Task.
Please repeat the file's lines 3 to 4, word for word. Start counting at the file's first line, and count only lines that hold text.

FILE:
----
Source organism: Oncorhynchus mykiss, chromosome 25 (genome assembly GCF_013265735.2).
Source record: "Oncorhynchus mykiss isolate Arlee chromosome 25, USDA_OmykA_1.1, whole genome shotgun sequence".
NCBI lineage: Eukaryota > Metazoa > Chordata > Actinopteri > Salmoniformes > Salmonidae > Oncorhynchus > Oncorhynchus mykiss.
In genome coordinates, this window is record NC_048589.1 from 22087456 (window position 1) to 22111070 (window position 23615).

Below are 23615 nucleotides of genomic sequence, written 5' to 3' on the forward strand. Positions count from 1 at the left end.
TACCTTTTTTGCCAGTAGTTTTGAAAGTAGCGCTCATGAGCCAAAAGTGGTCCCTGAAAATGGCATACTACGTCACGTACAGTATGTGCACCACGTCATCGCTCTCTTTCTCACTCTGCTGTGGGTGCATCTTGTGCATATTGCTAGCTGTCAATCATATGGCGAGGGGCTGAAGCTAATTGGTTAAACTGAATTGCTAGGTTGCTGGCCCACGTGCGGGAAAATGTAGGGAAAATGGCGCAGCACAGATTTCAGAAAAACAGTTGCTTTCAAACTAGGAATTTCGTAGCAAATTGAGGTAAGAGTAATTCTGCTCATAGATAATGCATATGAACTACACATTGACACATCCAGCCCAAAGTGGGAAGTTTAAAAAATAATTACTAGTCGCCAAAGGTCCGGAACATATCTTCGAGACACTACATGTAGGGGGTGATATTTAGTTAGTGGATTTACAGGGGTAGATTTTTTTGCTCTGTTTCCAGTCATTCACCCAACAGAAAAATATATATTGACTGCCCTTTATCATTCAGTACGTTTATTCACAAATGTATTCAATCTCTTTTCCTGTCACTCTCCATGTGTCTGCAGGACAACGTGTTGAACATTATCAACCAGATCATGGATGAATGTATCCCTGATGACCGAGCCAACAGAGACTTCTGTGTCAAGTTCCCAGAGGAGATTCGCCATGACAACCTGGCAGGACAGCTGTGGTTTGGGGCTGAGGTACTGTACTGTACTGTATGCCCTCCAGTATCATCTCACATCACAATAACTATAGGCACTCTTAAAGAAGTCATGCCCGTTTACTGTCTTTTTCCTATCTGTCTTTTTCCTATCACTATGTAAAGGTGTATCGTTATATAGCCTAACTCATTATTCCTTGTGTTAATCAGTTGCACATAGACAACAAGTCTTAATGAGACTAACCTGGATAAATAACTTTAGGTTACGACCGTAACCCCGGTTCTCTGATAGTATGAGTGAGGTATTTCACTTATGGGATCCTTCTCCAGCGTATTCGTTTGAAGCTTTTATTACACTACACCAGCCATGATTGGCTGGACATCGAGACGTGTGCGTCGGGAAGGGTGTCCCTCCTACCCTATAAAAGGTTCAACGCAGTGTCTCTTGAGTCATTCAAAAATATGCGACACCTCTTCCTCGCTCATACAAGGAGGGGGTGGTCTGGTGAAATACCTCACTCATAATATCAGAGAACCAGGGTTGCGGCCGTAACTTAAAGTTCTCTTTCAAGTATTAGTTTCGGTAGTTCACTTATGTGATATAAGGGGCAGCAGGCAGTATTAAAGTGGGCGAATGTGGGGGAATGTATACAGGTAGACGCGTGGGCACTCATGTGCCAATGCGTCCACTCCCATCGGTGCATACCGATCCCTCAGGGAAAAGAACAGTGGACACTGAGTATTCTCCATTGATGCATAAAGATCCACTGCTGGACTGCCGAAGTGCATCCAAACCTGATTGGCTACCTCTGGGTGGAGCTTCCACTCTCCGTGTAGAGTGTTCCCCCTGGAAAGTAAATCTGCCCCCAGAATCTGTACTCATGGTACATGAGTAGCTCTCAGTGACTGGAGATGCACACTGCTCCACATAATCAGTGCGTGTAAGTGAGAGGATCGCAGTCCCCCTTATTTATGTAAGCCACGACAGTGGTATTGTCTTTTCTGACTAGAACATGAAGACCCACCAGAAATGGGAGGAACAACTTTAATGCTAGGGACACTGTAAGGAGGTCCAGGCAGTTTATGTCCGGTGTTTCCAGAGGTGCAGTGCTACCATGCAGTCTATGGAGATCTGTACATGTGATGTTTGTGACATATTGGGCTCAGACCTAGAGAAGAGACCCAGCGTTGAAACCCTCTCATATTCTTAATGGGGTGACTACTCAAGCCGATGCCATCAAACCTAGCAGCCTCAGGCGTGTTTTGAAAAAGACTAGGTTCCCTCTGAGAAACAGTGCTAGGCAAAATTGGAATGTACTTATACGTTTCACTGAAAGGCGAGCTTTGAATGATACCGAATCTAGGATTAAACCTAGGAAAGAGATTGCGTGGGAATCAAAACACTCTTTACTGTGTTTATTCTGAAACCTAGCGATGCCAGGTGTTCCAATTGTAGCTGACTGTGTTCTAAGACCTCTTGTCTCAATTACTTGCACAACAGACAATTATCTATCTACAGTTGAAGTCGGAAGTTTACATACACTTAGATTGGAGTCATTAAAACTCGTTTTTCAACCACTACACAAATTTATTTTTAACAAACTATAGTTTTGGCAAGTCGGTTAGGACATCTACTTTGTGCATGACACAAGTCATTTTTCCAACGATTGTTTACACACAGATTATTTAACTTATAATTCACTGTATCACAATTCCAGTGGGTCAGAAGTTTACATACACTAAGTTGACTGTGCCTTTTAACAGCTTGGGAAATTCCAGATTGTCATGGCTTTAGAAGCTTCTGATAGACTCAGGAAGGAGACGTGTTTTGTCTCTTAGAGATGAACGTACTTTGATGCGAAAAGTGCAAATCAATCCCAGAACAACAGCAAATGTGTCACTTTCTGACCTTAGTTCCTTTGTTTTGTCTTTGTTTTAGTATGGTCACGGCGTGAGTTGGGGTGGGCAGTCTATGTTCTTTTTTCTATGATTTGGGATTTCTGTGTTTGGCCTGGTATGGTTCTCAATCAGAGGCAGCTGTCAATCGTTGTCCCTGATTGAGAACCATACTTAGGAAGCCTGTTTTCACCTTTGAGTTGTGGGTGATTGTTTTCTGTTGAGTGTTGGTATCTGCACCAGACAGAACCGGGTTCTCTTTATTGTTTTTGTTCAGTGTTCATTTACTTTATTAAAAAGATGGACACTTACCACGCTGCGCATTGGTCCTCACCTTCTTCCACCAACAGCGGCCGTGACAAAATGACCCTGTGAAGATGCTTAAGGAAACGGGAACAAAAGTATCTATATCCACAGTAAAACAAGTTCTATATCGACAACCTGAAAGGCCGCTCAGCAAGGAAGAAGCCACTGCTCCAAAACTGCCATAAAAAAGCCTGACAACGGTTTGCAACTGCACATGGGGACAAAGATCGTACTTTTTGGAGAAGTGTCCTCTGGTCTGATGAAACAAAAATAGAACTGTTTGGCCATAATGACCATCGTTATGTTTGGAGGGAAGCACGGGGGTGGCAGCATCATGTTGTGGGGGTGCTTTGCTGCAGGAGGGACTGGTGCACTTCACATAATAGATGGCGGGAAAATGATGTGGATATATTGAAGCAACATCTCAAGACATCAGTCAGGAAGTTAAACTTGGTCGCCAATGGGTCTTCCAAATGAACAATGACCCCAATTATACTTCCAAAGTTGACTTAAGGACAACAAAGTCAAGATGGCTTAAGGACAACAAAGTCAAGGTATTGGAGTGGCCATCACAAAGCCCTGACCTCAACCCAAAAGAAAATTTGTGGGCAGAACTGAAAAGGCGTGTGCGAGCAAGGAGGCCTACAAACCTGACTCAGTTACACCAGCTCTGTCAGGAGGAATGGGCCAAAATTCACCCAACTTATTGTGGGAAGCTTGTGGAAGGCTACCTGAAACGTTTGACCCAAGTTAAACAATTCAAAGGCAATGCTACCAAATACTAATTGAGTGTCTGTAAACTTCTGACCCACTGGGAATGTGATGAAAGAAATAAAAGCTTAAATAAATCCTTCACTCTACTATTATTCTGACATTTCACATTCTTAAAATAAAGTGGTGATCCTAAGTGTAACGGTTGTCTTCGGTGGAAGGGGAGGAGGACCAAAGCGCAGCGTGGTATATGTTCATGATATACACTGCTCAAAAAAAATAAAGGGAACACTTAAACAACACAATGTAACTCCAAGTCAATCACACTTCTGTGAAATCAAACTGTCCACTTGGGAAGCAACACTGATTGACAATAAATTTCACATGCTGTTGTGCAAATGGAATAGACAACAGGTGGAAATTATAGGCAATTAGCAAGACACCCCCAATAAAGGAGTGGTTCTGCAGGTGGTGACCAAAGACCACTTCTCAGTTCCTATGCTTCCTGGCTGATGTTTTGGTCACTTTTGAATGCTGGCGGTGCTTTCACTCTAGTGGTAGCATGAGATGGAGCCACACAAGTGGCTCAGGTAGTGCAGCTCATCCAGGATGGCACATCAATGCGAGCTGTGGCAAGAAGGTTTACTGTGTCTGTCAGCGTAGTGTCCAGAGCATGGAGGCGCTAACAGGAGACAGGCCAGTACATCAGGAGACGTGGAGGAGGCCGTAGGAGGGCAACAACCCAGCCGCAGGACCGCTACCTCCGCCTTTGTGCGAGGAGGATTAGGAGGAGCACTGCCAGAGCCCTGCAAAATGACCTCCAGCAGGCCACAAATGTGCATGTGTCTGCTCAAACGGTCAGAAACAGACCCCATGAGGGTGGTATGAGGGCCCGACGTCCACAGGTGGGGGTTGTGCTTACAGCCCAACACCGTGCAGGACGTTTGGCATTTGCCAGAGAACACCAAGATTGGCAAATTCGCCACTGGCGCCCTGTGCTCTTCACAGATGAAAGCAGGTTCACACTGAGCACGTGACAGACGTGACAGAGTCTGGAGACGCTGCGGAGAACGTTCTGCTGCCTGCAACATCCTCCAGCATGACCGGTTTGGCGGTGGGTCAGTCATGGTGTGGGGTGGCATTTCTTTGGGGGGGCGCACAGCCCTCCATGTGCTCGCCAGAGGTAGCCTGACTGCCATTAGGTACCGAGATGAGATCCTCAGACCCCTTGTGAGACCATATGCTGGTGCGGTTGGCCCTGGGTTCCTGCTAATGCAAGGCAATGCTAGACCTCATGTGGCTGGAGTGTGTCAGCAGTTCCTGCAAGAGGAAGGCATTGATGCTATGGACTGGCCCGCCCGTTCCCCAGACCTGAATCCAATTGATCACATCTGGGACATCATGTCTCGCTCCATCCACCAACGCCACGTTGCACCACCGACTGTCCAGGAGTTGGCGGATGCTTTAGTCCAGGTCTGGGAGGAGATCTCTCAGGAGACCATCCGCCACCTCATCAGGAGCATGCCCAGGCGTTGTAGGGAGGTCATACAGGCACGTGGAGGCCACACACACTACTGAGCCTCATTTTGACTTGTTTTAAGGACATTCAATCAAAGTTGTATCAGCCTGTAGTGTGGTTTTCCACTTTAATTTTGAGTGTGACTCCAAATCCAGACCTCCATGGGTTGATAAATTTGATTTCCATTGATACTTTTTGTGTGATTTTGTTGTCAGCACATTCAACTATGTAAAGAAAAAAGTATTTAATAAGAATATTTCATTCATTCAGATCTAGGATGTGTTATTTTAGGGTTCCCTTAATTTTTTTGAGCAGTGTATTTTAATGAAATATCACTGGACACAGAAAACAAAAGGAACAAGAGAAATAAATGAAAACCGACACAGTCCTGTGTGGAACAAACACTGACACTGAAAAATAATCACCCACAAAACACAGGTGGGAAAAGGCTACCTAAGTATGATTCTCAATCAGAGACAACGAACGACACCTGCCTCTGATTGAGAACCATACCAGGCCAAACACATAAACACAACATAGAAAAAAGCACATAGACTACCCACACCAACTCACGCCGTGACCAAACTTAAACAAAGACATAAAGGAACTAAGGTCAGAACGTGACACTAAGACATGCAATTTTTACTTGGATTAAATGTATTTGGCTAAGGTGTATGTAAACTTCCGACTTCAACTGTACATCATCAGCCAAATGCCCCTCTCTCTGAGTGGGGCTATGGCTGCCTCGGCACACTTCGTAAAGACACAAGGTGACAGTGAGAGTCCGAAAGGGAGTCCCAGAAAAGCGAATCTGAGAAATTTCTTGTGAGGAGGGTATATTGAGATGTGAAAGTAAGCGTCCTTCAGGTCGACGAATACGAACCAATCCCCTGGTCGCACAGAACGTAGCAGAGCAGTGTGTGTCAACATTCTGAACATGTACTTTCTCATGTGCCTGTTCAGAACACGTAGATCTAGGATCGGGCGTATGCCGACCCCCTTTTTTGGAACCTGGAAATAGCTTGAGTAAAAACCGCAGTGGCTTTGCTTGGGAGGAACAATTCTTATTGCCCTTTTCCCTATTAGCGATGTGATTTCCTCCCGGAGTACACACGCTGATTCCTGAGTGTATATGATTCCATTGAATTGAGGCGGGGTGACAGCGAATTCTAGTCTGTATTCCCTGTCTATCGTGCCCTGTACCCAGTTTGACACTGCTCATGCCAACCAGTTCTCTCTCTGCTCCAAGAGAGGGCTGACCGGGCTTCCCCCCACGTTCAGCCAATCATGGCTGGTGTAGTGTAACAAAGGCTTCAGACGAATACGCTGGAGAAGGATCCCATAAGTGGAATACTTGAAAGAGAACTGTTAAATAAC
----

NCBI lineage: Eukaryota > Metazoa > Chordata > Actinopteri > Salmoniformes > Salmonidae > Oncorhynchus > Oncorhynchus mykiss.
In genome coordinates, this window is record NC_048589.1 from 22087456 (window position 1) to 22111070 (window position 23615).